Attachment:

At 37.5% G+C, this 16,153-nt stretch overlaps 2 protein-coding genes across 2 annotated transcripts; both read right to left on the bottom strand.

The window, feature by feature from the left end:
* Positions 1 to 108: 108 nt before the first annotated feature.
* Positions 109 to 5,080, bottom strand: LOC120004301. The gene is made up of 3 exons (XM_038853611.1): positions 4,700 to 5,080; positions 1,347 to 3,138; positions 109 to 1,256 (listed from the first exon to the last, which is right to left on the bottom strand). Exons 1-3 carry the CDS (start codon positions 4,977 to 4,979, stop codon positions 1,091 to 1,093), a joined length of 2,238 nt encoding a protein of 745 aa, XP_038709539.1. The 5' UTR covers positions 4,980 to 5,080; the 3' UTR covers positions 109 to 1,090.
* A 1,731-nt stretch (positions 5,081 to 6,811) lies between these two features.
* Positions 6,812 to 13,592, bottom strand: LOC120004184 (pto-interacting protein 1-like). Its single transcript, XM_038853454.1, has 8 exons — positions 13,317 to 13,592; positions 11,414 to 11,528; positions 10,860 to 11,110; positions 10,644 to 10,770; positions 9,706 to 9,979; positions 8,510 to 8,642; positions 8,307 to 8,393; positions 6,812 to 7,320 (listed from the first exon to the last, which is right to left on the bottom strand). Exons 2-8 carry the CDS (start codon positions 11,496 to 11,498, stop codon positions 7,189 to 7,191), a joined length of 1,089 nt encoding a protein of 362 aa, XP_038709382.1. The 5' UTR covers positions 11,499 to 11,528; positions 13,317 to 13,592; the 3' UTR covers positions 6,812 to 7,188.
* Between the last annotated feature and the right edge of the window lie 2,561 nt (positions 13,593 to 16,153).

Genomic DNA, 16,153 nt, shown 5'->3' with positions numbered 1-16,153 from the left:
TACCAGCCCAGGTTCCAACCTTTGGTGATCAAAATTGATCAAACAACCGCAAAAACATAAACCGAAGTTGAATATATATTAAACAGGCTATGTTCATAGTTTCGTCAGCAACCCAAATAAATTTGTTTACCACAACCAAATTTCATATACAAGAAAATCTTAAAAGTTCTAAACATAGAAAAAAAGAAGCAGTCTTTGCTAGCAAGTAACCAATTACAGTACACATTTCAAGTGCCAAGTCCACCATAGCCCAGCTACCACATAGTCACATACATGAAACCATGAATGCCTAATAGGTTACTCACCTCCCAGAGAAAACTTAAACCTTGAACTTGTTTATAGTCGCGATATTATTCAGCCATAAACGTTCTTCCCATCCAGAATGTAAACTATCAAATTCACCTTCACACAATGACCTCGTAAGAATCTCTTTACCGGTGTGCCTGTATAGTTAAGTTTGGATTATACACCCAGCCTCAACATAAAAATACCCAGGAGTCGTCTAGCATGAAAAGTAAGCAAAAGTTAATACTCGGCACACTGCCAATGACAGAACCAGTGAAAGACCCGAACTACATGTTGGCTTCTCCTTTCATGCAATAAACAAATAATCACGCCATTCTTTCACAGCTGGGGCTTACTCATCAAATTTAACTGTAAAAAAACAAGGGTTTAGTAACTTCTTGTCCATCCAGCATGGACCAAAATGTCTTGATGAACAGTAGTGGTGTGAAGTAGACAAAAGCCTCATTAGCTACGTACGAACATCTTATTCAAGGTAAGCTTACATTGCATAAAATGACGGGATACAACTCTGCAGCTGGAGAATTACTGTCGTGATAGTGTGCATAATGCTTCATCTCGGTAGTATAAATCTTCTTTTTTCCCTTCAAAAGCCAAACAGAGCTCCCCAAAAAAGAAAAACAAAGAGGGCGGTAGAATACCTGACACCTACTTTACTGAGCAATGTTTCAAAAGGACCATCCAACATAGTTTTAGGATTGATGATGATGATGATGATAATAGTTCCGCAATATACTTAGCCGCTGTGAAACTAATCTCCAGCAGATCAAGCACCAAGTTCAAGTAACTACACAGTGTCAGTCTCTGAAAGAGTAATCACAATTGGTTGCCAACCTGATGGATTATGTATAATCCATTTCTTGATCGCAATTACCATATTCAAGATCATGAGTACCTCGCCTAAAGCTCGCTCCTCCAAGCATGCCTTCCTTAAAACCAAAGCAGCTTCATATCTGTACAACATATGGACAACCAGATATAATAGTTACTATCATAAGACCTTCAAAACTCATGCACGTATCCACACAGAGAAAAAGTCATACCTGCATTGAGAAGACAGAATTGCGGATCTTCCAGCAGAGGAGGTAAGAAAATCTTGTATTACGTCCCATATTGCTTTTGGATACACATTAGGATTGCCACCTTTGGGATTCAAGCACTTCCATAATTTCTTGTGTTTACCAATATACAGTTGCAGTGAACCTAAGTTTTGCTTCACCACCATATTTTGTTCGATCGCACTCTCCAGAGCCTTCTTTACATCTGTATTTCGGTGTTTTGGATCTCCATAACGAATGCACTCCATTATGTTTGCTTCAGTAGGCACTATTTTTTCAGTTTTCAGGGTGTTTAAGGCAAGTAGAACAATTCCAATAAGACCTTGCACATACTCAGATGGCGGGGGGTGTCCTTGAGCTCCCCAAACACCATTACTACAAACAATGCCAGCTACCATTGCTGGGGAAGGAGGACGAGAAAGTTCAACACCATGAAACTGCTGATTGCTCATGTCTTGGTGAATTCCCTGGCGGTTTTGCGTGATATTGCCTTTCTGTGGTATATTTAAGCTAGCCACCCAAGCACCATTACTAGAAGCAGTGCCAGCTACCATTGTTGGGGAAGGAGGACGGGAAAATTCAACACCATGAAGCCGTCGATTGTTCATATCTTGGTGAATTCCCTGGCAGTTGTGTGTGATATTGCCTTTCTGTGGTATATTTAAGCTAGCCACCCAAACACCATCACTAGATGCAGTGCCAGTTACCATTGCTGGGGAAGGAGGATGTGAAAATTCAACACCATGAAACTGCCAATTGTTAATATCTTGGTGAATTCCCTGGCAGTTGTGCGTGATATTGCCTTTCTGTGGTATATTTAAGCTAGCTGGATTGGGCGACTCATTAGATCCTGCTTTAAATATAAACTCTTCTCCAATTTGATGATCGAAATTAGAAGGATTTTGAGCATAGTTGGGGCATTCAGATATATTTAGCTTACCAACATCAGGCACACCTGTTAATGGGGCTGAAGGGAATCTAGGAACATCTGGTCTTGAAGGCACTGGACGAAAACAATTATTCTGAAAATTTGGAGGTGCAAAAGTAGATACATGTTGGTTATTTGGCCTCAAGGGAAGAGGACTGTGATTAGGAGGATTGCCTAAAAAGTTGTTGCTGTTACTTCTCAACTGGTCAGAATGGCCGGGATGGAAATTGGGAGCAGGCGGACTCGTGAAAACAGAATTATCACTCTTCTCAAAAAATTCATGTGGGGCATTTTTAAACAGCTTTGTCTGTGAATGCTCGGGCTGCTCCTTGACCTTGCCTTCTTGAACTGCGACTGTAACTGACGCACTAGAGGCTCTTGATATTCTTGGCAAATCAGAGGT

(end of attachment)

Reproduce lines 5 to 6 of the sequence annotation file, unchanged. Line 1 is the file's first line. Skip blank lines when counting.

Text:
* A 1,731-nt stretch (positions 5,081 to 6,811) lies between these two features.
* Positions 6,812 to 13,592, bottom strand: LOC120004184 (pto-interacting protein 1-like). Its single transcript, XM_038853454.1, has 8 exons — positions 13,317 to 13,592; positions 11,414 to 11,528; positions 10,860 to 11,110; positions 10,644 to 10,770; positions 9,706 to 9,979; positions 8,510 to 8,642; positions 8,307 to 8,393; positions 6,812 to 7,320 (listed from the first exon to the last, which is right to left on the bottom strand). Exons 2-8 carry the CDS (start codon positions 11,496 to 11,498, stop codon positions 7,189 to 7,191), a joined length of 1,089 nt encoding a protein of 362 aa, XP_038709382.1. The 5' UTR covers positions 11,499 to 11,528; positions 13,317 to 13,592; the 3' UTR covers positions 6,812 to 7,188.